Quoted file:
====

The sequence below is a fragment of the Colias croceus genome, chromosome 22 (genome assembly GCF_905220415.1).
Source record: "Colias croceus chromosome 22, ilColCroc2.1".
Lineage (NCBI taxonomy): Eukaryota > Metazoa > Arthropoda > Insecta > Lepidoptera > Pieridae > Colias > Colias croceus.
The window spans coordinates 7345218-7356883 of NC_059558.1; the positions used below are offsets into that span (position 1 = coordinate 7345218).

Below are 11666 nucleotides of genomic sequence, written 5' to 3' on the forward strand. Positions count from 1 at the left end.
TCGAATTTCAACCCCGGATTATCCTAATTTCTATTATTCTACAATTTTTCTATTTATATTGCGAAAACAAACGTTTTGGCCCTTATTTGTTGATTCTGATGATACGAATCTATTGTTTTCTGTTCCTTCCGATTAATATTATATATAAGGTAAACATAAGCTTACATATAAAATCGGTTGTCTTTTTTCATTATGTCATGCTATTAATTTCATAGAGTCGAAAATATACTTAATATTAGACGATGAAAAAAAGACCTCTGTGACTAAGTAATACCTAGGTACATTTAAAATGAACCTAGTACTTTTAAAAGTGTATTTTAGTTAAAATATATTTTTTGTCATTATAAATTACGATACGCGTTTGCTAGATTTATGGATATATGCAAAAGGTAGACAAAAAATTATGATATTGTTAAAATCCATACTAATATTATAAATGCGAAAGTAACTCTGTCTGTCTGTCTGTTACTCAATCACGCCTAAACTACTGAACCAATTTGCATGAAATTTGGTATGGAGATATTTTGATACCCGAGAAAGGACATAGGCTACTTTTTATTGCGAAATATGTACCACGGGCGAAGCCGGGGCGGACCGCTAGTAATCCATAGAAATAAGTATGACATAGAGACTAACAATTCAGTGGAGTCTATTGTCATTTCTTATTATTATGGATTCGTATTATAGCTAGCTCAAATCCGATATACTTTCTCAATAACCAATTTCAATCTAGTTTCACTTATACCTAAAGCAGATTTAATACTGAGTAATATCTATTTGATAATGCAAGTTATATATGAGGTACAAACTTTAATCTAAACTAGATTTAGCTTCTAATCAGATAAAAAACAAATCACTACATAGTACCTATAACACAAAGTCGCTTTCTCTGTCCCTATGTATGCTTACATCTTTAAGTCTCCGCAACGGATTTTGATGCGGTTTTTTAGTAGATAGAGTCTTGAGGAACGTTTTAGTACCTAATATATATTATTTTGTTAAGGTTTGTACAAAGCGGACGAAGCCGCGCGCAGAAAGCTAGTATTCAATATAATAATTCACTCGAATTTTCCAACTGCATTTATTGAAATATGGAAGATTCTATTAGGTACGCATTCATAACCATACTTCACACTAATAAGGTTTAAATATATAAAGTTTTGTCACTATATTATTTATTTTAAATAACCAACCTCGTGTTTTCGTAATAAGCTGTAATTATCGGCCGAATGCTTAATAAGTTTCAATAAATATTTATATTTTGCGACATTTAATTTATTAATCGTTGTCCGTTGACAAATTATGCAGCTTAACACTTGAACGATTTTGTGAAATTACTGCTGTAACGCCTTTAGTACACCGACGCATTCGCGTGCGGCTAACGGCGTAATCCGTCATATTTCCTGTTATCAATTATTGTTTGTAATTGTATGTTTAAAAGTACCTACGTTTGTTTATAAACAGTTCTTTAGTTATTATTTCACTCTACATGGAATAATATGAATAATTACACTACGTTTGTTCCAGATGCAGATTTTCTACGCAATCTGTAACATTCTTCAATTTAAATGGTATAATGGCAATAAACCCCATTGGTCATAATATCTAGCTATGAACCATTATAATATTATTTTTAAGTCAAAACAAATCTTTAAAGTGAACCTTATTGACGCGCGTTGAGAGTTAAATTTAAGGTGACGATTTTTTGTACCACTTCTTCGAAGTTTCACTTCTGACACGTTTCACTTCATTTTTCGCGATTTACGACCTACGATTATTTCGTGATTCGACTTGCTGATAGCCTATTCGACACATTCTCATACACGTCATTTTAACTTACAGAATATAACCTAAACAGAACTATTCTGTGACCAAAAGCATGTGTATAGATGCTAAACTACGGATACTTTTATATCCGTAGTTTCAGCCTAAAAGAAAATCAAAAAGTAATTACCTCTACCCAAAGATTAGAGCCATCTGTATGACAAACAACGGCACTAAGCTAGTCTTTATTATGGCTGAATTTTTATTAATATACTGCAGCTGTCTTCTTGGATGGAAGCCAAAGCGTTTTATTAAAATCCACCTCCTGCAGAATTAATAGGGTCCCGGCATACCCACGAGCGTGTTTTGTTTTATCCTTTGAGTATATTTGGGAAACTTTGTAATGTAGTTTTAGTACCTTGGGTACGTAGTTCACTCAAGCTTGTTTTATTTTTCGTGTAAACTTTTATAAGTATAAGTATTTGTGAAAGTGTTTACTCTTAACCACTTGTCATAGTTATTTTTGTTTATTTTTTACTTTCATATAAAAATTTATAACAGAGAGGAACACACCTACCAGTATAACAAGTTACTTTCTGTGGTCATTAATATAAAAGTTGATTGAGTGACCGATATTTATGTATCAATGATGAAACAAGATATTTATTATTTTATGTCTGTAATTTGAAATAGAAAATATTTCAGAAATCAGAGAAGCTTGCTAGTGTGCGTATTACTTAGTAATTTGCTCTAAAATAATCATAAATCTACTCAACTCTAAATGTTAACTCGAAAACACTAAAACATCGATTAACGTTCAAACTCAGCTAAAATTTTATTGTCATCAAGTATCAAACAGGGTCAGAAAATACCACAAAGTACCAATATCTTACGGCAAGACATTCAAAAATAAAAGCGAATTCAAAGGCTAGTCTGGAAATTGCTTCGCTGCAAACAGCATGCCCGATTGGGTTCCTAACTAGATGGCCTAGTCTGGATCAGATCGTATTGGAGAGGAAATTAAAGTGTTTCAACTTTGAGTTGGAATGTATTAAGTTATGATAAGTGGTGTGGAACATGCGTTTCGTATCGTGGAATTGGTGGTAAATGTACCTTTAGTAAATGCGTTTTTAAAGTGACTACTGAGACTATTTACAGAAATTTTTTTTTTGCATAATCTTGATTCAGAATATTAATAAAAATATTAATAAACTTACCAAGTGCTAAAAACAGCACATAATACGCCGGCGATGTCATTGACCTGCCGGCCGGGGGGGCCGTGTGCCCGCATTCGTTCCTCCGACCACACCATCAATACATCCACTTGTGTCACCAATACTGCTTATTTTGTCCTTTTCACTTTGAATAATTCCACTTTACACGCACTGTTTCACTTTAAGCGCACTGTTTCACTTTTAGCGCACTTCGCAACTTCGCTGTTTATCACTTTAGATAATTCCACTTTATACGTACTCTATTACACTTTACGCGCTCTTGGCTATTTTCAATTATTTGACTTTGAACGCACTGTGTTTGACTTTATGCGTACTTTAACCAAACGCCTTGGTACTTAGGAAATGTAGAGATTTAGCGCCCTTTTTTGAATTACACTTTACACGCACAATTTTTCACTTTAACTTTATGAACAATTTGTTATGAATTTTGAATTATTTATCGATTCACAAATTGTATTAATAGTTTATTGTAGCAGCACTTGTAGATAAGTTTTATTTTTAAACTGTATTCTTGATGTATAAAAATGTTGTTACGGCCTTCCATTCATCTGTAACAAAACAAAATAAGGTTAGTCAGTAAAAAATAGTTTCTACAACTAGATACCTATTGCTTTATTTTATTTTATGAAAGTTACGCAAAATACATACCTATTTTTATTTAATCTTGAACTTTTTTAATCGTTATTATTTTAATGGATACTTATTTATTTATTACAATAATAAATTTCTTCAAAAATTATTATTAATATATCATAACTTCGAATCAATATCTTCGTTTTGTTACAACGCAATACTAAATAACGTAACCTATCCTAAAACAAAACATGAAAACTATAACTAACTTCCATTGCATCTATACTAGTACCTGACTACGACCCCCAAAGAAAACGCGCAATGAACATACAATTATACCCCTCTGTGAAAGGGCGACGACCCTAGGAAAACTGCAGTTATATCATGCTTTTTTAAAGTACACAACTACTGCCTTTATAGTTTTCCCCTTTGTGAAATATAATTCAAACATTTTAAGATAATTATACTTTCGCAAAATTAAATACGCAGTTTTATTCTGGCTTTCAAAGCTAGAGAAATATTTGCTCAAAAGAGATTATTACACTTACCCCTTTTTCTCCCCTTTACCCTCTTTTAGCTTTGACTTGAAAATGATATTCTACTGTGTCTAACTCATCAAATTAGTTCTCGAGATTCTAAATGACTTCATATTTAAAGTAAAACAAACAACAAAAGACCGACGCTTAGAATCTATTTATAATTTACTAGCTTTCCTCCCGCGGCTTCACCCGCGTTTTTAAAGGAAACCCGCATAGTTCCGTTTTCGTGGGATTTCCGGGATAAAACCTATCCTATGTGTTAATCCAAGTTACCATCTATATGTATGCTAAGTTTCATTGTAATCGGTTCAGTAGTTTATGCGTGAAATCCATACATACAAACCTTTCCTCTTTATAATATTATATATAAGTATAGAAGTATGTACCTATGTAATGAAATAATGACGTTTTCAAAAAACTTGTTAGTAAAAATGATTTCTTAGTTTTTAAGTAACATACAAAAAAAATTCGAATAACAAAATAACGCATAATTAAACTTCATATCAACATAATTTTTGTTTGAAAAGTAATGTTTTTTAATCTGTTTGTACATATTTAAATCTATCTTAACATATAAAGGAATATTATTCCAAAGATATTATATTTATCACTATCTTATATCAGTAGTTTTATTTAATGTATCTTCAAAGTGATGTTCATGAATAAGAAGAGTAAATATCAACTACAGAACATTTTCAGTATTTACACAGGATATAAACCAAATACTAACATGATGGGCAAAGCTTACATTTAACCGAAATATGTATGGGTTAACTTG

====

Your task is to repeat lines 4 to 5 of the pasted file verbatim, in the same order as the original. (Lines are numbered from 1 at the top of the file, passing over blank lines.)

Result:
The window spans coordinates 7345218-7356883 of NC_059558.1; the positions used below are offsets into that span (position 1 = coordinate 7345218).

Below are 11666 nucleotides of genomic sequence, written 5' to 3' on the forward strand. Positions count from 1 at the left end.